New from Kevin Wozniak on Kevflix: 2020 Chicago International Film Festival – Belushi, The Road Up, There Is No Evil

Here are my reviews of BelushiThe Road Up, and There Is No Evil from the 2020 Chicago International Film Festival.






Directed by R.J. Cutler


John Belushi is one of the most tragic stories Hollywood has ever had.  A comedic genius who became a star in his mid-twenties by being one of the standouts in the early days of Saturday Night Live and starring in movies like National Lampoons Animal House and The Blues Brothers.  By the time Belushi was 30, he was one of the biggest stars in Hollywood.  Sadly, though, Belushi had demons and an addiction problem, which led to a serious drug addiction and ultimately his untimely death at the young age of 33 of a heroine overdose.  He was an immense talent that we lost far too soon.

Thanks to some outstanding interviews, Belushi is really an in-depth look at not only the genius that was Belushi, but also an insight to his tortured soul.  We hear from some of Belushi’s closest colleagues like actor Dan Aykroyd, actor/director Harold Ramis, and director Ivan Reitman, as they talk about the ups and the downs of working with him and what it was like on-set and away from it.  But the most telling interviews were from Belushi’s family members, like his brother, Jim, and his wife, Judy.  These interviews were the best and most insightful.  They painted more of a picture of who Belushi was a person and dove deeper into his obsession and love with art, comedy, and creating.  Director R.J. Cutler does a great job of showing us numerous clips of Belushi as star, from his time at Second City in Chicago, to Saturday Night Live, to his movies, while splicing in some nicely animated sequences about moments in Belushi’s life.

Though a lot of the information in this documentary is already pretty well-known, Belushi serves as an emotional and interesting tribute to a truly great comedic mind that we lost too soon.




Directed by Greg Jacobs and Jon Siskel


“I am worthy of the best that life has to offer.”

The Road Up is one of the most inspiring films I have seen in a long time.  The film follows four people who are part of Cara, a Chicago job-training program for people who are trying to re-establish themselves after they’ve hit rock-bottom.  They are led by their impassioned mentor, Mr. Jesse, whose own complicated past drives him to help others find hope in the face of poverty, addiction, homelessness, and trauma.  Throughout the film, we watch the struggles and triumphs of our four subjects, while also dive deep into the issues that millions of Americans face everyday while also looking at people who the world has given up on.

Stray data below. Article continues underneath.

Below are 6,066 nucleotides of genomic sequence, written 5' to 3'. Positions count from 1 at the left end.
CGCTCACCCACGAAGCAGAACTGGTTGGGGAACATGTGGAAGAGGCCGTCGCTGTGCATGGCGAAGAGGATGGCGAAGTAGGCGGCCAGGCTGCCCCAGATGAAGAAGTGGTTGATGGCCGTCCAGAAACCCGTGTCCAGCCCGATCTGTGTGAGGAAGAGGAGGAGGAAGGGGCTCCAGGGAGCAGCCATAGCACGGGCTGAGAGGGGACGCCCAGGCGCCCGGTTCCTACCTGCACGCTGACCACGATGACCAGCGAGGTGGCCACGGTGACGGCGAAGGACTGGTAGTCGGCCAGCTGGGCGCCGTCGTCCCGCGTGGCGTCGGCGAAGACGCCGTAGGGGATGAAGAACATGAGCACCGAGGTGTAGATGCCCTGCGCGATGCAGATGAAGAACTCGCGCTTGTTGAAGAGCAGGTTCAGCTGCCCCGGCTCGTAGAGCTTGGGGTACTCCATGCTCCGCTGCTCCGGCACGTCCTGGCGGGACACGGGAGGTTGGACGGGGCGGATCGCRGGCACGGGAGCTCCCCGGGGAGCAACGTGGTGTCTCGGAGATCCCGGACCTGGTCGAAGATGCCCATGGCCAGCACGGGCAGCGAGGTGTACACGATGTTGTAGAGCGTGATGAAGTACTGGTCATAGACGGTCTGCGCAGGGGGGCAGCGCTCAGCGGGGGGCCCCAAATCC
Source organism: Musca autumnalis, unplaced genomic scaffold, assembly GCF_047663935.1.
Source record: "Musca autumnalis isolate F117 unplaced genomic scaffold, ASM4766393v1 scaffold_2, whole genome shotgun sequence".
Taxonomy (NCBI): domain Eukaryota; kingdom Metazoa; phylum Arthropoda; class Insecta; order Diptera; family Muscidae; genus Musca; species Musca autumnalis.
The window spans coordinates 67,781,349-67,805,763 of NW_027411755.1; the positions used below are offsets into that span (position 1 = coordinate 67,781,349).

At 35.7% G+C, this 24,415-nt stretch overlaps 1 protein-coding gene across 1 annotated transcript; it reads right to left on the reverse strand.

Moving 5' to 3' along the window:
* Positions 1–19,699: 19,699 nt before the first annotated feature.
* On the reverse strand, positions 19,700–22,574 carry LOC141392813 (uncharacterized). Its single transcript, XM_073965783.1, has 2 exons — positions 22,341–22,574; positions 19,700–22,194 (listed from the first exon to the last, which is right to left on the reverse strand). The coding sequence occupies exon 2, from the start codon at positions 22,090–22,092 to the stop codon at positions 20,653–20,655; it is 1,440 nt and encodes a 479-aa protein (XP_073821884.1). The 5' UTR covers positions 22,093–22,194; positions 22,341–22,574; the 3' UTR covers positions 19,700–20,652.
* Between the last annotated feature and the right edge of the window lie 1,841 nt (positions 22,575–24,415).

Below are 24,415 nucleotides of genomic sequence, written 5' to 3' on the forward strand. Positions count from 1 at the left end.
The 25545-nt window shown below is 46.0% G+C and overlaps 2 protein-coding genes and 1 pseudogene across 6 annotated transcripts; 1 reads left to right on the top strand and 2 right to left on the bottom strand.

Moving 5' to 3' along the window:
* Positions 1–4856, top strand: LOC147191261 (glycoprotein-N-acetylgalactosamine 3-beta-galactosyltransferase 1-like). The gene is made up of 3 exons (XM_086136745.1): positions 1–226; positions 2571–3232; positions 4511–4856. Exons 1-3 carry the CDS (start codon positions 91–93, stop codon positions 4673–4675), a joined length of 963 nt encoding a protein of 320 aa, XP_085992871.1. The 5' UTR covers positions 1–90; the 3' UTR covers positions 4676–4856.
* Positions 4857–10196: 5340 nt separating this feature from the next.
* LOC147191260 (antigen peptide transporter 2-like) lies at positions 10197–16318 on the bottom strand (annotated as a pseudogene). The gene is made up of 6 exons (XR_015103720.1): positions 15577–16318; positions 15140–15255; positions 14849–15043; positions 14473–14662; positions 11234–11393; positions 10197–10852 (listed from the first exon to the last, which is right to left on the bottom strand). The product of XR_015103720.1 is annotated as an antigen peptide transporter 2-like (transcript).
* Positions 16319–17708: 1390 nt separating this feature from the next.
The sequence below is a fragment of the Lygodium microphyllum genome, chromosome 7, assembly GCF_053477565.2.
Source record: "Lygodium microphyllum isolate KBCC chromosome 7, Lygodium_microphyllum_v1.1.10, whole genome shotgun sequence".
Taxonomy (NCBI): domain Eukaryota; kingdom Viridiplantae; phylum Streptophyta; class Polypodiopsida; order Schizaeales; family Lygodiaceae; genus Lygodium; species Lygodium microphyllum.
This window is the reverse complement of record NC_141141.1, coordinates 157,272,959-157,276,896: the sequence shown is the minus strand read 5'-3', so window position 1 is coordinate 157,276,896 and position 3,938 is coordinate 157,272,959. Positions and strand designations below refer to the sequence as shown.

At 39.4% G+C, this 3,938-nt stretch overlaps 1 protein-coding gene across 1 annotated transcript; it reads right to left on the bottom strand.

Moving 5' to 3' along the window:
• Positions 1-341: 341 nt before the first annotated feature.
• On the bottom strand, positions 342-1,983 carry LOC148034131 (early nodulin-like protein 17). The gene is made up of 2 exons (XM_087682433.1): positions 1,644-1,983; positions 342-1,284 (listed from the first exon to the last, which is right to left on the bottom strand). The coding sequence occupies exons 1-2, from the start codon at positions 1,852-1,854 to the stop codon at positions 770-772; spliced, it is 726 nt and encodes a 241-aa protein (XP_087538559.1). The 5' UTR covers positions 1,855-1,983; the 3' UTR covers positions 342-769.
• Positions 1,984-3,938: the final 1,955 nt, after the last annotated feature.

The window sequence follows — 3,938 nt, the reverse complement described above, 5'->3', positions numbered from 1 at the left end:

Out subjects vary in terms of their “rock-bottom” and who they are.  We have Kristen, a smart, educated young woman who got addicted heroine after working in the music scene after college.  We have Clarence, a nice soul who used to be a family man until he started selling drugs in the streets and ended up in jail.  The Cara program has people with different issues and different backgrounds, yet Mr. Jesse gives each one the attention they need and deserve.  Not every story ends happy, however, yet Mr. Jesse does everything he can to steer everyone on the right path.  He is a powerful figure that symbolizes the power of this movie.

I was floored with The Road Up.  It’s inspiring, heart-breaking, and triumphant.  It is one of the best documentaries of 2020.




Directed by Mohammad Rasoulof


There is No Evil was the best movie that I saw at this year’s Chicago International Film Festival and it wasn’t really close.  Mohammad Rasoulof’s brilliant Altman-esque saga of death and morality in Iran is a movie is a

There Is No Evil is four different stories centered around the same themes and ideas.  The first story, titled There Is No Evil, follows Heshmat, a mild-mannered devoted family man who cares for his aging mother, wife, and daughter.  But where does Heshmat go every morning at dawn?  The second tale, titled, She said, “you can do it”, looks at a young soldier who has been assigned to the prison death penalty unit and is having a moral dilemma about executing a prisoner.  In the third story, Birthday, Javad gets a short leave from military duty to surprise his beloved Nana on her birthday, only to receive a bigger shock when he arrives.  And finally, there’s Kiss Me, in which a man must explain to his niece why he has abandoned his medical career to live as a beekeeper.

Usually in movies where there are multiple stories with different narratives, there is usually a story or two that falls flat compared to the others.  Not here.  Each story is great and offers up something different to the overall theme of death and how it affects a person, particularly for Iran military men.  For some, it might haunt and affect their entire life.  For others, it’s a duty that they have to live with forever.  Though each film looks at different aspects of this, they are all expertly shot, well-written, perfectly acted, smart, thrilling, gripping, full of emotion, and offer up a twisted, shocking finale.  If I had to choose, I think my favorite might be There Is No Evil, but honestly, they’re all great.

There Is No Evil is an expertly crafted film.  A movie that will rattle your brain and make you think about the action of its characters.  Rasoulof masterfully connects these stories together, even though they don’t share a single character.  There Is No Evil is one of the best movies of 2020.






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